For death is no more than a turning of us over from time to eternity. ~William Penn
As someone who in intrigued by the concept of memory and remembering, it was fascinating to see the diverse commemorations concerning the ten-year anniversary of the 9/11 tragedies. Like many people, I remember where I was and what I was doing as the events unfolded, as disbelief stole across the nation.
I purposely tried to avoid the news programs and specials which endlessly replayed the footage. I saw it then, watched it happen, and don’t care to see that part again. But I was taken in by some of the interviews and documentaries that came about because of this particular anniversary year. A decade is, in most respects, a long time, a well-rounded period allowing for the settling and shifting of history and remembrance. Though the losses can never be replaced, holes never filled, ten years provides a distance to see how (or if, I suppose) the remembering changes.
Two documentaries in particular did catch my attention, primarily because of their particular slant. The first was a documentary following Paul McCartney in the days after the attack, The Love We Make. As he explains in the opening sequence, he was on the tarmac at JFK, preparing to return to London to celebrate some family birthdays when the captain announced that they were temporarily delayed due to an accident. McCartney said those on one side of the plane could easily see the first tower smoking. Then they watched the plane go into the second tower. The documentary then shadows him around New York as he worked to help put together the Concert For America in October 2011. Fascinating footage, not only about New York in the first weeks following the attack, but also an inside look at being a celebrity — some of the scenes where he gets inundated with fans were particularly eerie. The clips with celebrities of every ilk – music, political, Hollywood – were engaging. As my husband noted, no matter who came to talk to him, you could tell they were all a little awe-struck at talking to *McCartney* the legend. Having just seen him in concert, I can believe that.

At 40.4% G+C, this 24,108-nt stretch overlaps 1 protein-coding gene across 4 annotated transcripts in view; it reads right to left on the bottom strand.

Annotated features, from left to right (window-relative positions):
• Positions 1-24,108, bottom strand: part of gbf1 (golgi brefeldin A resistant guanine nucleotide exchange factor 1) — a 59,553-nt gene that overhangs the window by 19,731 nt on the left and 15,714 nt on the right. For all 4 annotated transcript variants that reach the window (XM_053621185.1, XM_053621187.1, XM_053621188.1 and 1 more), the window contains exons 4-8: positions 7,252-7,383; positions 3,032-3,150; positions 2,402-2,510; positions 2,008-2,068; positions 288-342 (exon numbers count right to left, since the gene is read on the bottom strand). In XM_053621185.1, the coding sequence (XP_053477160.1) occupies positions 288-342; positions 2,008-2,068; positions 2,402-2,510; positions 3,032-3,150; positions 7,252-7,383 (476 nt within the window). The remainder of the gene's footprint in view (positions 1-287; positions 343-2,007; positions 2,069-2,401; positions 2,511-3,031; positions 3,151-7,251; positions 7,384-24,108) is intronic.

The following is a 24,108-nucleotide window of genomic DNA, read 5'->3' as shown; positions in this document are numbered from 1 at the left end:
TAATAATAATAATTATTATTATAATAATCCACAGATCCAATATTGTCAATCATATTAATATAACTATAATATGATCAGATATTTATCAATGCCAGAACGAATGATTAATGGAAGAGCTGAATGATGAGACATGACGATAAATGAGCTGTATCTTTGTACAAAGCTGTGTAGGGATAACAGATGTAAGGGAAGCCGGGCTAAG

The other documentary I watched was one called Rebirth. Project Rebirth tags itself as “A Living History of the Human Spirit Coping With Disaster.” The project uses time-lapse photography to document the changing landscape at Ground Zero since March 2002. In the film, which premiered on Showtime yesterday, the project team not only captures the continuous changes to the physical landscape, but also sets out to explore the emotional landscape of five individuals. The team interviewed each of these individuals once a year, every year, for the next nine years. The film is intense, no doubt about it, but what emerges is that same sense of hope, of recovery, that dominated the American spirit on November 12, 2001 – the sure sense that America and its people would recover, together.
Personally, I think one of the greatest tragedies was the lost opportunity to build on that sense of unity, to rebuild American spirit as the diversely unified country that existed in those moments, to compromise and come together to build a better world, instead of the insanely divided mentality that dominates these days. It goes beyond politics and red and blue states and politicians to encompass the choices we make, the steps we take.
I just think we could have done so much better with the opportunity. I think those lost deserved better than the decade that followed.